IT IS NOT SURPRISING that the nomination of Judge Shirley M. Hufstedler to be the first secretary of education is encountering some opposition. She is not, after all, a part of the educationa establishment that worked so hard to get this new Cabinet-level department created. Thus, she is said by the Association of Supervision and Curriculum Development, among others, to lack the necessary experience in education and management for the job.

To us, the fact that Judge Hufstedler has had relatively little experience in the education field, other than as a consumer, is among her most important credentials. If the new Department of Education is to be anything more than an institutionalized lobby for professional educators, it must begin its life not only with a broad perspective on this country's educational needs but with a limited view of what the role of the federal government in education should be.

Judge Hufstedler's opening statement at the hearings on her nomination suggests that she understands both the possibilities and the dangers of the new department. While she said she believes the federal government should be encouraging educational excellence at all levels, she promised to work to minimize federal "disruption and domination" of the schools. "The strength of our educational system is rooted in the primacy of state and local governments," she told the Senate Committee on Labor and Human Resources.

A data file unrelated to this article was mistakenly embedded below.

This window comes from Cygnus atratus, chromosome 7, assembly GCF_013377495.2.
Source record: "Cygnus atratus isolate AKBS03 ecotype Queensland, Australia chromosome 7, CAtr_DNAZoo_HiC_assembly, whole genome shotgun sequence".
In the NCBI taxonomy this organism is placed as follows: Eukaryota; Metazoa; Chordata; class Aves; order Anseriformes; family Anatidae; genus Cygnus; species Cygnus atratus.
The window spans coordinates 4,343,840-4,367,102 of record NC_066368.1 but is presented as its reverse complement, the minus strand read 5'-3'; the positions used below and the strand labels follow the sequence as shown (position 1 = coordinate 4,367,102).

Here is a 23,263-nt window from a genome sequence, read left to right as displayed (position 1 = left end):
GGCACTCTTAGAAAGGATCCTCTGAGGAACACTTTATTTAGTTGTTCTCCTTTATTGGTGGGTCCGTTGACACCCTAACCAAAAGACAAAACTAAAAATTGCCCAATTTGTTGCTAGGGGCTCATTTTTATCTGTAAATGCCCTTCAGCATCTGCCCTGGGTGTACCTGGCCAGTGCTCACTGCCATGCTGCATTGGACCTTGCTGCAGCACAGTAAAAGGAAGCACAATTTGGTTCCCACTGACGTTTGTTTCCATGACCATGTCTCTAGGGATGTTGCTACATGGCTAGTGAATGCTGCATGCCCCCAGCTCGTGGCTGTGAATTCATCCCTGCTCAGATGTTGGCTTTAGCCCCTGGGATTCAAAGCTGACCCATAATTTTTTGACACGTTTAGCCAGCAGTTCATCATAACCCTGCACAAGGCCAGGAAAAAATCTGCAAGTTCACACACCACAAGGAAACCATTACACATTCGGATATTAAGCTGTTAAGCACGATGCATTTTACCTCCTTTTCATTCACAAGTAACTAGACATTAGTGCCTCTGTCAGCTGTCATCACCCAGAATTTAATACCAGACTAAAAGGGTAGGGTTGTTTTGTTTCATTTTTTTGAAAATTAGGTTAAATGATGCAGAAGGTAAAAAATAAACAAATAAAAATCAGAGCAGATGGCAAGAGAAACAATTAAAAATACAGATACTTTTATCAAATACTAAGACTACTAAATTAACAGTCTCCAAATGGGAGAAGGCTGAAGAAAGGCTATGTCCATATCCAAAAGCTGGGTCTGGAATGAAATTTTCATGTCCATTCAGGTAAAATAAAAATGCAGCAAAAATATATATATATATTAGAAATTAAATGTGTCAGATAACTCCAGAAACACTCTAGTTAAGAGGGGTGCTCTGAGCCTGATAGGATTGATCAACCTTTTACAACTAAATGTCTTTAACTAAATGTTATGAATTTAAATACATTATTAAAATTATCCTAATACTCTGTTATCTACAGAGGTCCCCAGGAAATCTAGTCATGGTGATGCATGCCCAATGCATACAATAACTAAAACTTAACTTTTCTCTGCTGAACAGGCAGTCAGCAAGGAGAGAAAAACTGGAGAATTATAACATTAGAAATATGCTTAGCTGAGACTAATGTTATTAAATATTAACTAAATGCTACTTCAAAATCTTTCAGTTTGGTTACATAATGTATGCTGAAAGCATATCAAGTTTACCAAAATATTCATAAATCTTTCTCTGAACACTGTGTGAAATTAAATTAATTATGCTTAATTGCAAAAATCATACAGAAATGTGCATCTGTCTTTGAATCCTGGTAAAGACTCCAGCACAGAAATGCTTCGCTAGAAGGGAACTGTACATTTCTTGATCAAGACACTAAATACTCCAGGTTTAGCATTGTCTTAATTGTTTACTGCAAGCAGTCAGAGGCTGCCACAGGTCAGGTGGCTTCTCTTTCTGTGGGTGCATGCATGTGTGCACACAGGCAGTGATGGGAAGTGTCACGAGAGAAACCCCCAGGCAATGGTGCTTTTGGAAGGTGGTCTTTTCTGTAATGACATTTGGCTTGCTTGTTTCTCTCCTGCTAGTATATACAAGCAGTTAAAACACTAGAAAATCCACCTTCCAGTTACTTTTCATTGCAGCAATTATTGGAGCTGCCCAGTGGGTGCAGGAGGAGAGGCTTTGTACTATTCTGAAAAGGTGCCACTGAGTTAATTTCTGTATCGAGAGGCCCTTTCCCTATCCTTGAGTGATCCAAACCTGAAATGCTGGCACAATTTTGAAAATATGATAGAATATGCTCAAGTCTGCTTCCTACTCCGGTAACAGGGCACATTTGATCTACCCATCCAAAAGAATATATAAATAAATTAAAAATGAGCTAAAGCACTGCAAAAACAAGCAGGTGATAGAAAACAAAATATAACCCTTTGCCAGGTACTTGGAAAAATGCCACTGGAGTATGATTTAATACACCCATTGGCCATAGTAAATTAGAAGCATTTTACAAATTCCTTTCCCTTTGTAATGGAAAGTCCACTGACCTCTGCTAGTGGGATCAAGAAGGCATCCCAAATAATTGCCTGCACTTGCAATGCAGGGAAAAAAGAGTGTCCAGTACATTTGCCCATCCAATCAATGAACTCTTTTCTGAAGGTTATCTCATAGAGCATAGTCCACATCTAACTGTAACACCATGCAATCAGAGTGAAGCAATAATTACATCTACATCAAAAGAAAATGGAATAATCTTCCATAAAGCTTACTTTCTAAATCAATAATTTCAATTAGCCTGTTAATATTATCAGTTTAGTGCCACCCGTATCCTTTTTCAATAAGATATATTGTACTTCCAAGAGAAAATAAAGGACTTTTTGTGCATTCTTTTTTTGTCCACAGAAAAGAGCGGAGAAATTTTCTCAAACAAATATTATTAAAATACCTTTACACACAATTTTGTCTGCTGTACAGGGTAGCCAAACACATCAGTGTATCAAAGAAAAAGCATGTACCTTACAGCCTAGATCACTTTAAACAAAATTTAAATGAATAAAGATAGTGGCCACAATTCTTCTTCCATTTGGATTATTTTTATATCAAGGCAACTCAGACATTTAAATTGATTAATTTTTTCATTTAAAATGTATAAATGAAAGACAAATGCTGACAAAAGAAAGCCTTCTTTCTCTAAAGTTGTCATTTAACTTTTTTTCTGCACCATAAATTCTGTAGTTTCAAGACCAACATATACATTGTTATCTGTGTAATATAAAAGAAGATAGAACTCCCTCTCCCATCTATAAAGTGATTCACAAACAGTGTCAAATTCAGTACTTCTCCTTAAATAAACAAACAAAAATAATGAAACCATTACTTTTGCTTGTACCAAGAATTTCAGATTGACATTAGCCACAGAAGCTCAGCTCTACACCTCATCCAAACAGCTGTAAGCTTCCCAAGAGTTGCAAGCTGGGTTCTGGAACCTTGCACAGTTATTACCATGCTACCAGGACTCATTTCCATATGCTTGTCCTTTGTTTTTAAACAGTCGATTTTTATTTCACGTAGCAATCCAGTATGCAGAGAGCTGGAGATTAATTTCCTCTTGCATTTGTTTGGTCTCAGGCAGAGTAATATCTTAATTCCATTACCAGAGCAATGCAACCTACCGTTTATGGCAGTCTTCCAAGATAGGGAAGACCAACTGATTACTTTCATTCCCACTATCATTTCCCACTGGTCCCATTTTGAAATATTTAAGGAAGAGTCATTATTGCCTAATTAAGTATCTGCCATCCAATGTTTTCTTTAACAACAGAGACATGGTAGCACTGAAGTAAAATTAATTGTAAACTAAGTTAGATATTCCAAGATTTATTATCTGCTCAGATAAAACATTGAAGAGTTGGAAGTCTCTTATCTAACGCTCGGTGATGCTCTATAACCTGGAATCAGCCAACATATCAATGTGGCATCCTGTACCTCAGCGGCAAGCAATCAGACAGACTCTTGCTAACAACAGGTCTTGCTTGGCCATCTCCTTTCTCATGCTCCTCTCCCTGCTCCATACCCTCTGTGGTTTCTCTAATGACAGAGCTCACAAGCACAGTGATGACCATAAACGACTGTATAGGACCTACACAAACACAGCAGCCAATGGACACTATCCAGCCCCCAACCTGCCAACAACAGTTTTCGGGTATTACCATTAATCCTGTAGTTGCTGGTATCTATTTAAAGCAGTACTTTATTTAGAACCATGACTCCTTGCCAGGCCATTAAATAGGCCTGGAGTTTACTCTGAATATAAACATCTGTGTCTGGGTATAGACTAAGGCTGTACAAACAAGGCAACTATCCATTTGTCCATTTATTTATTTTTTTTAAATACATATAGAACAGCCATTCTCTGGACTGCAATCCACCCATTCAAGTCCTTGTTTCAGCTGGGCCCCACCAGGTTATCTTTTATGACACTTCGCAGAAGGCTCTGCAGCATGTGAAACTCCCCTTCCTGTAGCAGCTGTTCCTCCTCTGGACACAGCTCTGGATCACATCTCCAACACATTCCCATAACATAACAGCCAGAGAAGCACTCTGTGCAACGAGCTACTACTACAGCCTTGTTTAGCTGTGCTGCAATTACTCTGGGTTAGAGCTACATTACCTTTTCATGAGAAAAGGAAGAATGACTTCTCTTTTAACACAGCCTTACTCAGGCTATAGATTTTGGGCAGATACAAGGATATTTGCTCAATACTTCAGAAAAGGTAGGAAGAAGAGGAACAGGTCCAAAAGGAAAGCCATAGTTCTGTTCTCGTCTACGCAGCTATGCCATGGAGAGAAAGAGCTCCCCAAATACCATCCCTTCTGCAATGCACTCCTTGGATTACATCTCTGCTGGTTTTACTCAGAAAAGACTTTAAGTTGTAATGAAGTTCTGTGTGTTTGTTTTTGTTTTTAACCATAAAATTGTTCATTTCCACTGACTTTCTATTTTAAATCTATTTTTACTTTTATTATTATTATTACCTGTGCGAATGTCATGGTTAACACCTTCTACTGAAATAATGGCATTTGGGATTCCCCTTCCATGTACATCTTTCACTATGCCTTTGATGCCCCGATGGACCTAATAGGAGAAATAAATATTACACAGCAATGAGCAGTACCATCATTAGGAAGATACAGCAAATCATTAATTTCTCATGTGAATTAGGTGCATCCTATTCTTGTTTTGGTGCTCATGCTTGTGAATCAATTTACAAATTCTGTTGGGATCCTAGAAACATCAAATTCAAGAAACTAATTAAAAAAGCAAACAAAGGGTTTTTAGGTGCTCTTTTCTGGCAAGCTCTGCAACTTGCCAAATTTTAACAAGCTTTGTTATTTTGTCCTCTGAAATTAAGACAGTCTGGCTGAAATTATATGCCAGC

The recognition -- and acceptance -- of the primacy is critical to any success the Department of Education may have. The clamor around the country concerning over-regulation by Washington is nothing compared with what it will be if local school boards begin to feel a larger federal presence in their affairs. Judge Hufstedler's lack of ties to wither the educational establishment or the existing Washington bureaucracy gives her a chance, at least, to start the new department on a course that helps those who have the basic responsibility for educating our critizens -- as distinct from hindering them.